Abdominal Cramps During Pregnancy: What Do They Mean?
If you feel cramps in your abdomen (the area around your stomach), don't panic right away. Sometimes cramping is nothing more than a gentle reminder to take it easy, and at other times it might be a sign of digestive problems. Occasionally, though, cramping can be an emergency signal that says you need medical attention.
More: Labor Complications
Let's talk about why you might feel abdominal cramps, and what you can do to relieve them.
Ask an OB-GYN: Abdominal Cramps During Pregnancy
Dr. Chloe Zera discusses cramps during pregnancy and what you should do if you feel them.
A Reminder to Take It Easy
The muscles and ligaments that support your uterus are being pulled and stretched in all directions during pregnancy. This can cause occasional cramping.
The pain might be mild or sharp. It might be particularly noticeable when you make a quick move, get up out of a chair, cough or sneeze. This is nothing to worry about.
Some women get cramps when they exercise and put additional stress on muscles and ligaments that are already strained. If you feel cramps while exercising, listen to your body. Stop and rest. This is not the time to work through pain.
A Reminder to Watch Your Diet
Cramps can also remind you to watch what you eat. As in your pre-pregnancy days, poor digestion will cause cramps. If you overeat or eat the wrong foods, you might feel stomach cramps. If you're constipated, you'll feel cramps that can be very painful.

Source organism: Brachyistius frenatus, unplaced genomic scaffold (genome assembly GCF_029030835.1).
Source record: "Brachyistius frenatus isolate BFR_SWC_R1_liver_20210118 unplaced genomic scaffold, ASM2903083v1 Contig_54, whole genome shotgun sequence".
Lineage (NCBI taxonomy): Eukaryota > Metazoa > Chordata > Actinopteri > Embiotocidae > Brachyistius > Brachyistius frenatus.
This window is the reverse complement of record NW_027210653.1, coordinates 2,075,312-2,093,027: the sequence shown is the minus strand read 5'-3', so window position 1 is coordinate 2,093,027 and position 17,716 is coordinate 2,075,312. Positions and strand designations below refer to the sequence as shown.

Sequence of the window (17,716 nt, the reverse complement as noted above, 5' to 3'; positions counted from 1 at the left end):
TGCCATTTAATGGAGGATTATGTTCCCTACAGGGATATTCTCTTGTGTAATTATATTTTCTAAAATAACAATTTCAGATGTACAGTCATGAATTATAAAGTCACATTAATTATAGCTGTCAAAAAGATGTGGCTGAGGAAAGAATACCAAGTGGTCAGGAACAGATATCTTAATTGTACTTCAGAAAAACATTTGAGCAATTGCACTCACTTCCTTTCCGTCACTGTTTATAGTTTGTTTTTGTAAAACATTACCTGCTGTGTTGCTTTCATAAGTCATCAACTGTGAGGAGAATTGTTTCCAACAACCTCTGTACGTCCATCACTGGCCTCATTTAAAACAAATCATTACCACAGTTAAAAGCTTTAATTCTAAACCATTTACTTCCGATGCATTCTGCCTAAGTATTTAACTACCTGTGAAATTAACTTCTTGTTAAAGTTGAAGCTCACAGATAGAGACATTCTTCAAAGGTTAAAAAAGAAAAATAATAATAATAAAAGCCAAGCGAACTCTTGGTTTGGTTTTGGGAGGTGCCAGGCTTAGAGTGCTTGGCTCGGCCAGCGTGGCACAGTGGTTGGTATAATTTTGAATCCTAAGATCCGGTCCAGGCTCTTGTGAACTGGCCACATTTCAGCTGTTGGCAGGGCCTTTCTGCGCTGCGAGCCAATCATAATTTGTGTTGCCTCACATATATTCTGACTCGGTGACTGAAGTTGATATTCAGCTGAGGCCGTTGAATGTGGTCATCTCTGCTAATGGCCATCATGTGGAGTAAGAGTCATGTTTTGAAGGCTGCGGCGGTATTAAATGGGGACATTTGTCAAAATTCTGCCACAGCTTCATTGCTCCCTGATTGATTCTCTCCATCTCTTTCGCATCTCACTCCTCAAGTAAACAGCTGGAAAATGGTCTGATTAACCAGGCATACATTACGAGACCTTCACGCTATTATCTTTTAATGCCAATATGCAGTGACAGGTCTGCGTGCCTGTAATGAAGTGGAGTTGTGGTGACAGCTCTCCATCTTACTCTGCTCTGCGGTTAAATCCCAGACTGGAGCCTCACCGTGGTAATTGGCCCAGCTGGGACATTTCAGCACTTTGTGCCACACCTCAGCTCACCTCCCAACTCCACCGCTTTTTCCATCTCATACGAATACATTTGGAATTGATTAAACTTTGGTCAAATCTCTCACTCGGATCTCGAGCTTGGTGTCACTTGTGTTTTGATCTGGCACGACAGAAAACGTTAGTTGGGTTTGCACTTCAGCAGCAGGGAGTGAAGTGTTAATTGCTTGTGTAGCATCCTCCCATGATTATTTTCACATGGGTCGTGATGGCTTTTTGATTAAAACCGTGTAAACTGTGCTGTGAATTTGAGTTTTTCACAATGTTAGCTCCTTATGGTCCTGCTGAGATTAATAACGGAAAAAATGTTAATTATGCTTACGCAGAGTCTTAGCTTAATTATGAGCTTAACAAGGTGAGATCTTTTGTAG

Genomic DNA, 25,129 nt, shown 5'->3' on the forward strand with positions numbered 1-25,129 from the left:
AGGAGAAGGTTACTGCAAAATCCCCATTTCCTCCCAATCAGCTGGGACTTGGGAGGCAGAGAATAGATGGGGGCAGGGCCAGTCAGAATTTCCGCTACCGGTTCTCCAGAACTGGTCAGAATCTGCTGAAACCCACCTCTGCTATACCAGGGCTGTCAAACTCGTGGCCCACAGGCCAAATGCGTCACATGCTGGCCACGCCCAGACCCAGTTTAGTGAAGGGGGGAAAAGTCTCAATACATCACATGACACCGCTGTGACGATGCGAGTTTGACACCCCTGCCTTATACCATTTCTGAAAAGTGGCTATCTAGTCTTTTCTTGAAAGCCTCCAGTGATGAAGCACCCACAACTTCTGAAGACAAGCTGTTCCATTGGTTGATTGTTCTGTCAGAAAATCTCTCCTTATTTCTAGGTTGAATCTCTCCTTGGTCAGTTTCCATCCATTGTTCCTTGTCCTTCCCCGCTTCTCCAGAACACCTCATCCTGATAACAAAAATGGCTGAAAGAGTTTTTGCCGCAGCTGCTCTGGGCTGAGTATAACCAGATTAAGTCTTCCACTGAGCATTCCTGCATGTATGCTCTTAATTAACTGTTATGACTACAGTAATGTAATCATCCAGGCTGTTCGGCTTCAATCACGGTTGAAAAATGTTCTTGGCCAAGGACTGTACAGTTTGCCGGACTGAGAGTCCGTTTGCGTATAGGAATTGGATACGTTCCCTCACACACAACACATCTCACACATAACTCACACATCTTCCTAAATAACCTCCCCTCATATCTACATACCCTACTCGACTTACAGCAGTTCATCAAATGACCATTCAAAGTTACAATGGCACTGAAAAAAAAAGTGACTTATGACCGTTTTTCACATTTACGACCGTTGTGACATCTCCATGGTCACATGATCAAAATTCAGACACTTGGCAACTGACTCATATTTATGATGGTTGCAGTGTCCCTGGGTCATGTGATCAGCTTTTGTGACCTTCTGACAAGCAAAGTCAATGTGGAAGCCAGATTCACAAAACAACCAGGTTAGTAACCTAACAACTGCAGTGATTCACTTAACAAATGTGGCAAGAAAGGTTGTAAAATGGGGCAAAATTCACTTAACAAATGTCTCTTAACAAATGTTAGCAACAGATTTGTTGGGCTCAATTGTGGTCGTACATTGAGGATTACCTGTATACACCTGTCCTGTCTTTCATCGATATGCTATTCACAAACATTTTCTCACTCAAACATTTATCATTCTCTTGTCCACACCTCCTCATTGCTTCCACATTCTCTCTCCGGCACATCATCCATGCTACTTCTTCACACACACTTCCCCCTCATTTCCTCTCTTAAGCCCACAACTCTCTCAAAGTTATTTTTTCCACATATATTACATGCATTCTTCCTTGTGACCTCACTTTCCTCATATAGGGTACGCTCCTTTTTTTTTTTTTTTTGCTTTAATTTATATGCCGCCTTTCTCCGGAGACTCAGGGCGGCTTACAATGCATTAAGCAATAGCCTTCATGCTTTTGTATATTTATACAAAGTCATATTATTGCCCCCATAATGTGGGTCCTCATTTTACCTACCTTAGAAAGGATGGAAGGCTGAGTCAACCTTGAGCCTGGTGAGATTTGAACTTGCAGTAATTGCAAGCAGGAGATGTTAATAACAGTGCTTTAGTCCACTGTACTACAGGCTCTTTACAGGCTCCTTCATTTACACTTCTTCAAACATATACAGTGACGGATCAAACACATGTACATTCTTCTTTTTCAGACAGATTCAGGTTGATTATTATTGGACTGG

A Warning of Serious Problems
Sometimes cramps are a danger signal that shouldn't be ignored. There are three specific medical conditions that are usually accompanied by cramping:
- Miscarriage. About 20 percent of all pregnancies end in a miscarriage within the first three months of pregnancy. (Miscarriage is the delivery of a baby before it is developed enough to survive outside the womb.) Severe cramping in the first trimester (often accompanied by bleeding from the vagina) can signal trouble. If you feel constant abdominal pain (with or without bleeding), call your doctor right away.
- Ectopic pregnancy. When the fertilized egg settles somewhere outside the uterus, you will get a positive pregnancy test, but as the egg begins to grow, it can't survive and will cause sharp abdominal pains and bleeding.
- Preterm labor. Each year, hundreds of thousands of babies are born long before they are due. These babies announce their plans for an early entrance with a variety of signals that include cramping.
If your cramps are severe and/or persistent, call your doctor immediately.
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